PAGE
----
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99.7% of Vermont’s new incoming residents over the last 10 years were Hispanic, Black or African American, Asian, American Indian or Native Hawaiian, however, despite Vermont’s growing diversity, inequities in all fields, including healthcare, continue to affect minorities the most. At Colchester Family Medicine, 6% of patients have limited English proficiency (LEP) and over 10 languages are spoken by this patient population. While interpretation services are often readily available during these patient’s visits, communication before or after their visit is challenging. The electronic patient portal is one of the main resources for patients to not only stay in touch with their provider but also to access their own medical information. However, many LEP patients face barriers preventing them from making use of this resource. As part of this project, a 7-question survey was distributed to LEP patients assessing usage, accessibility, challenges and assistance for setup regarding MyChart. 5 out of 5 LEP patients marked “no” to using MyChart themselves. Language, technological expertise, and lack of guidance on how to activate it were all barriers identified by these patients on the use of the electronic patient portal. A step-by-step guide was designed in both Spanish and French to address the initial language barrier preventing patients from activating their MyChart account. Providing better patient education, expanding interpretation services, and increasing research on LEP patient’s use of the electronic patient portal may help ensure a more equitable and accessible healthcare for all.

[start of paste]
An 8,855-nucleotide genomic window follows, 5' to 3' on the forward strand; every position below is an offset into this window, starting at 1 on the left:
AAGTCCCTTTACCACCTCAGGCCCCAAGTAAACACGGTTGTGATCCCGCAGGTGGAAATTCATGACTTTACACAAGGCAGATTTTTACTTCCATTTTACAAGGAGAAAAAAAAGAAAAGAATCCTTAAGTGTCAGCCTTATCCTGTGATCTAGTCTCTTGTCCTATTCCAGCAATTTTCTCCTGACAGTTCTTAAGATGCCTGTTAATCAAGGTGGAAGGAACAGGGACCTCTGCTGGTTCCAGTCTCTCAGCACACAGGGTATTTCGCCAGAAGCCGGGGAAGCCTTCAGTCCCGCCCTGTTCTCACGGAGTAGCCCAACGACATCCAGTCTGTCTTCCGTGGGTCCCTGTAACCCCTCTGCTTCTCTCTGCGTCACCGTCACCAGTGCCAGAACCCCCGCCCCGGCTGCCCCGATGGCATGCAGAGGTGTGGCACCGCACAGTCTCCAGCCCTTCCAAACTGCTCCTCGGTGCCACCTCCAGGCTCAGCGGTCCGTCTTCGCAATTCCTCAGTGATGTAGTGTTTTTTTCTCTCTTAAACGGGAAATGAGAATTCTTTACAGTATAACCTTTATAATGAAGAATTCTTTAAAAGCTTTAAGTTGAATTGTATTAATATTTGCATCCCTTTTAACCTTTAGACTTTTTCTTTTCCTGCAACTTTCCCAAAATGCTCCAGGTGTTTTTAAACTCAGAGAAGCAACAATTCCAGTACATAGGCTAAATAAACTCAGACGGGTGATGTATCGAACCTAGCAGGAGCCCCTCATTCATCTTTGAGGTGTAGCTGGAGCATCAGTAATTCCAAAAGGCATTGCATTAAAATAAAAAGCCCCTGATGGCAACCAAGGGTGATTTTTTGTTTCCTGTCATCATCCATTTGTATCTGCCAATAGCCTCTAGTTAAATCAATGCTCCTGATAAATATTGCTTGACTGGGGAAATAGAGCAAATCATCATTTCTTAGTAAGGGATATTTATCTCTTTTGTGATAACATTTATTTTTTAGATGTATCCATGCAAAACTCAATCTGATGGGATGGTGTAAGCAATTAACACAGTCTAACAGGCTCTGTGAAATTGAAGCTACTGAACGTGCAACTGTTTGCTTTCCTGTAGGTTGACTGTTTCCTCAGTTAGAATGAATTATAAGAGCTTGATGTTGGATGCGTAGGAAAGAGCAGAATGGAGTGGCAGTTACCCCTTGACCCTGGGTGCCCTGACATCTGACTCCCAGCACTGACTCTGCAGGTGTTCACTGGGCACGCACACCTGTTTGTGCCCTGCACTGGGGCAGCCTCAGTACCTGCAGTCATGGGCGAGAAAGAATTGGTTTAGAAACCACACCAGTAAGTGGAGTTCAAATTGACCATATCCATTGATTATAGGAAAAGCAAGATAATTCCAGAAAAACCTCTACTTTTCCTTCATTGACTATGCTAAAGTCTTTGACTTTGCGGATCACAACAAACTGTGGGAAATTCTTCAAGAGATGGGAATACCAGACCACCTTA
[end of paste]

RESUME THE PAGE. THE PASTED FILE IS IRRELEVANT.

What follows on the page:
Clinical Site

Colchester Family Practice


Interpreter Services, Electronic Patient Portal, MyChart, Limited English Speakers, Language Barriers

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Creative Commons License
This work is licensed under a Creative Commons Attribution 4.0 License.


Medical Education | Primary Care

Barriers For Patients With Limited English Proficiency On The Usage Of The Electronic Patient Portal